Do modern theories of biodiversity fail to predict commonness and rarity among microbes?
- Subject Areas
- Biodiversity, Ecology, Microbiology
- biodiversity, macroecology, microbial ecology, maxent, zipf, broken-stick, earth microbiome project, human microbiome project, species abundance distribution, mg-rast
- © 2015 Shoemaker et al.
- This is an open access article distributed under the terms of the Creative Commons Attribution License, which permits unrestricted use, distribution, reproduction and adaptation in any medium and for any purpose provided that it is properly attributed. For attribution, the original author(s), title, publication source (PeerJ PrePrints) and either DOI or URL of the article must be cited.
- Cite this article
- 2015. Do modern theories of biodiversity fail to predict commonness and rarity among microbes? PeerJ PrePrints 3:e1450v2 https://doi.org/10.7287/peerj.preprints.1450v2
Theories of biodiversity seek to predict and unify patterns of commonness and rarity. Maximum entropy theory of ecology (METE) is among the most unifying and powerful theories of biodiversity, explaining >90% of variation in abundance among species of plant and animal using the total number of individuals (N0) and number of species. However, METE has yet been tested among the most abundant and diverse organisms on Earth, i.e., microorganisms. Using 20,456 sites of microbial communities, we show that METE only explains 0 to 60% of variation in abundance and increasingly fails for larger N0. In contrast, a more uneven distribution with a maximum entropy solution, the Zipf, often explains >90% of variation among microbes and performs better as N0 increases. Our findings suggest that theories of biodiversity could produce accurate predictions across the tree of life and scales of abundance if they capture how disparities in abundance increase with N0.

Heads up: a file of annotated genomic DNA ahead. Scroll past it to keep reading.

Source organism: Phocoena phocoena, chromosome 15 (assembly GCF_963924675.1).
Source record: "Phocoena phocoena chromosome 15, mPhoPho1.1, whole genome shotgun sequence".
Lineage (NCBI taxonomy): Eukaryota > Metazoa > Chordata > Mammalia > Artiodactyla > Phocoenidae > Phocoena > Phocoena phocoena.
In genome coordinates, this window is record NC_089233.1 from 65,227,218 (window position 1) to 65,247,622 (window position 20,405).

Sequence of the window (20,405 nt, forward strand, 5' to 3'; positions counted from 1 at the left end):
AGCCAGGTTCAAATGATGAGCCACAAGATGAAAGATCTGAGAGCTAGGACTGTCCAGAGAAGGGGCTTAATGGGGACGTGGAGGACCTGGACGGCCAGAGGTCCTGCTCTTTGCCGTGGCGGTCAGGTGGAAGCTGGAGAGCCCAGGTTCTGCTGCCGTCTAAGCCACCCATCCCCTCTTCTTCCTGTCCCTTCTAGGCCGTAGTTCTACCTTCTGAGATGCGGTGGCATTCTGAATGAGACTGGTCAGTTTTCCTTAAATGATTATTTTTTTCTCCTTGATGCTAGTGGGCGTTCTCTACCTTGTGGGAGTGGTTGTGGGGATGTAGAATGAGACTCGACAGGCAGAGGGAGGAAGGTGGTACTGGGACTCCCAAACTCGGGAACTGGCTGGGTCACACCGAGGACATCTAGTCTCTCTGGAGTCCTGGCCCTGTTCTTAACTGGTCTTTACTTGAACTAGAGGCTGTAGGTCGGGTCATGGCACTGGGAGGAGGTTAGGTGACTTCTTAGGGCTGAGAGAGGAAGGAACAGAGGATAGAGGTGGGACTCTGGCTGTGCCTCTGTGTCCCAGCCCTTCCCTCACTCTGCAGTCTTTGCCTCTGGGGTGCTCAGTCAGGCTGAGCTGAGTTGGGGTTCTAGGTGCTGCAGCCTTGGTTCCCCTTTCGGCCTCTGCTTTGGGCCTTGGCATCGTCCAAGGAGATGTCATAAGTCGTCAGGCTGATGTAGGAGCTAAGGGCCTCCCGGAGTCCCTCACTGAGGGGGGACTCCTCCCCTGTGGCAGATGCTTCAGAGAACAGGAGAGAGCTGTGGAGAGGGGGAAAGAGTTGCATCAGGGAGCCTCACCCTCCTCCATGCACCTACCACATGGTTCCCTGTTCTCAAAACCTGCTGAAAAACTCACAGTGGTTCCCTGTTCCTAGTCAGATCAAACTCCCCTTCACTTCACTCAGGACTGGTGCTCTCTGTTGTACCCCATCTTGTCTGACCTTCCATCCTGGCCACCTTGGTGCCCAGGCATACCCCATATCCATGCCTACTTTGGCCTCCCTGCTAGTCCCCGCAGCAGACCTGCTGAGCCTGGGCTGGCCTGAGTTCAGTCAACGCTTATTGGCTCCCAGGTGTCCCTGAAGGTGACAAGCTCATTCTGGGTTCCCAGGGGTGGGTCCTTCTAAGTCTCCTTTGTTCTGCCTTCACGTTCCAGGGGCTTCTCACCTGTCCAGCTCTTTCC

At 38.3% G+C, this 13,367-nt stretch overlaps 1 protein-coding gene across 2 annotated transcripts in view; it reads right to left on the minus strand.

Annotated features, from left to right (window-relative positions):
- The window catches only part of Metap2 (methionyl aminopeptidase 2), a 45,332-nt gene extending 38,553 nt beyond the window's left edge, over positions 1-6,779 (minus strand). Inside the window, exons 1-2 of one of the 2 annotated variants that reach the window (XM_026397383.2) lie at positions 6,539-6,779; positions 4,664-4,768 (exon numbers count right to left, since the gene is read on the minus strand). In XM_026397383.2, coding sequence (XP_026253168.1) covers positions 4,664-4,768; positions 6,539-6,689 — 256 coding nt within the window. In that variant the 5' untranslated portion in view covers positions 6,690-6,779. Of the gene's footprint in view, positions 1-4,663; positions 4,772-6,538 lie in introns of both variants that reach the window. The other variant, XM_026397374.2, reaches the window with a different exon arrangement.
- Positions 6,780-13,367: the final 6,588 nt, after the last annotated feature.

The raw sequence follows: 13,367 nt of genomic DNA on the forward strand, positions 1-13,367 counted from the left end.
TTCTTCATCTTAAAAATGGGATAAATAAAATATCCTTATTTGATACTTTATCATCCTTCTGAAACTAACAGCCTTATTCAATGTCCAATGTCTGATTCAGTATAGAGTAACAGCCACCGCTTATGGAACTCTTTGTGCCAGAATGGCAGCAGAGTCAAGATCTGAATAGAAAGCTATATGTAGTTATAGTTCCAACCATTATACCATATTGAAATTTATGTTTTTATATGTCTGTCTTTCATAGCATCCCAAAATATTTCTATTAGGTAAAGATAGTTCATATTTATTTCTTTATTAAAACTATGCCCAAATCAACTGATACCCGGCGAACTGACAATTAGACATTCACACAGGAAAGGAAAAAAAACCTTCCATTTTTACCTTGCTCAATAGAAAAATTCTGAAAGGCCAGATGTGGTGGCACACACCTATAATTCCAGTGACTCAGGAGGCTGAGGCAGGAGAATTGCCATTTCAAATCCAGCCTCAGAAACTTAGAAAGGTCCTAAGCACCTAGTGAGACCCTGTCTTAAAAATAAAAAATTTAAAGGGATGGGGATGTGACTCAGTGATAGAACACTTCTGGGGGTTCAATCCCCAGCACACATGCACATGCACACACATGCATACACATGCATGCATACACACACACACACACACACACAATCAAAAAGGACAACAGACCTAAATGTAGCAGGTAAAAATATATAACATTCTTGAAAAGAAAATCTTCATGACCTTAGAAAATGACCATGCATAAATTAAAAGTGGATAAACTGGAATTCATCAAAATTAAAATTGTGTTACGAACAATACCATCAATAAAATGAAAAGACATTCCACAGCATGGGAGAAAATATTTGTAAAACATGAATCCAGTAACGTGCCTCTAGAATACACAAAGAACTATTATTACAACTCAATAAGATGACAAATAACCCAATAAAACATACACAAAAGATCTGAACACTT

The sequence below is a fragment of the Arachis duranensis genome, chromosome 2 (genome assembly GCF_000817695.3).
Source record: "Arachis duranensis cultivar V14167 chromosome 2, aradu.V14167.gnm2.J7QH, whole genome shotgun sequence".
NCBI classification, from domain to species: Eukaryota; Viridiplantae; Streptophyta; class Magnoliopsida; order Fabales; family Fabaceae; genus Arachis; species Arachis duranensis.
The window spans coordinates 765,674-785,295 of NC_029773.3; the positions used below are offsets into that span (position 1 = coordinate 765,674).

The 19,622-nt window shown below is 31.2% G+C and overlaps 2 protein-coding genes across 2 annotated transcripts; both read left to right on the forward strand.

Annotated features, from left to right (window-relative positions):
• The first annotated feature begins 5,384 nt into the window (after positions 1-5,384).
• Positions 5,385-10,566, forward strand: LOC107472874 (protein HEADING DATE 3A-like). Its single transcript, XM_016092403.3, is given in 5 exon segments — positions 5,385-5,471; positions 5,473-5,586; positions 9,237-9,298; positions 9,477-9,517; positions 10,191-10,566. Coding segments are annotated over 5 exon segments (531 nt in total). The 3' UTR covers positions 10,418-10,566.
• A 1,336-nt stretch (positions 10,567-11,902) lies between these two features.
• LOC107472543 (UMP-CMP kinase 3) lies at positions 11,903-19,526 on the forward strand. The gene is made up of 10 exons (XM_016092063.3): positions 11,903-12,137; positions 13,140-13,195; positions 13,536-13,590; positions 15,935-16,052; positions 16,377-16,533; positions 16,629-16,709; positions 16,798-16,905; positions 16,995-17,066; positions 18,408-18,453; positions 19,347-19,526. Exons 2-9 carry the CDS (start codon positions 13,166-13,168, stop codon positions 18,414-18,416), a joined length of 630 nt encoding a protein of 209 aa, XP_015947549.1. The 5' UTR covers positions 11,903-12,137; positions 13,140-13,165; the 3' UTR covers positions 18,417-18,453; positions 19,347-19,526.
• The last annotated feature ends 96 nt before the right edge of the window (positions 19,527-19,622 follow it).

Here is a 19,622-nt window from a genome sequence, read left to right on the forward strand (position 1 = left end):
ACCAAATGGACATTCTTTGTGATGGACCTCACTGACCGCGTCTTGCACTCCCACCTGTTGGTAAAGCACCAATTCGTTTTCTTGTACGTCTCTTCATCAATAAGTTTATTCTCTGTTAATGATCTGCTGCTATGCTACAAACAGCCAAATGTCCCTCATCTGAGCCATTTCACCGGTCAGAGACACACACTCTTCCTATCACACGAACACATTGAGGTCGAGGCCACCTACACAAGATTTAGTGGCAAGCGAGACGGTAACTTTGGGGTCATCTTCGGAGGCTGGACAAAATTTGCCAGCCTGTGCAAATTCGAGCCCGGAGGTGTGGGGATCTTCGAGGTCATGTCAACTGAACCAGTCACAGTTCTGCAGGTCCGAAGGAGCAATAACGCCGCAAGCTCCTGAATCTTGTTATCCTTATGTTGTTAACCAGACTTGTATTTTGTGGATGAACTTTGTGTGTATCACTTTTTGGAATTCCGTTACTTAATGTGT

We corrected slight inconsistencies in the formatting of references, modified the organization of the title page, and made minor edits for clarity in the main body.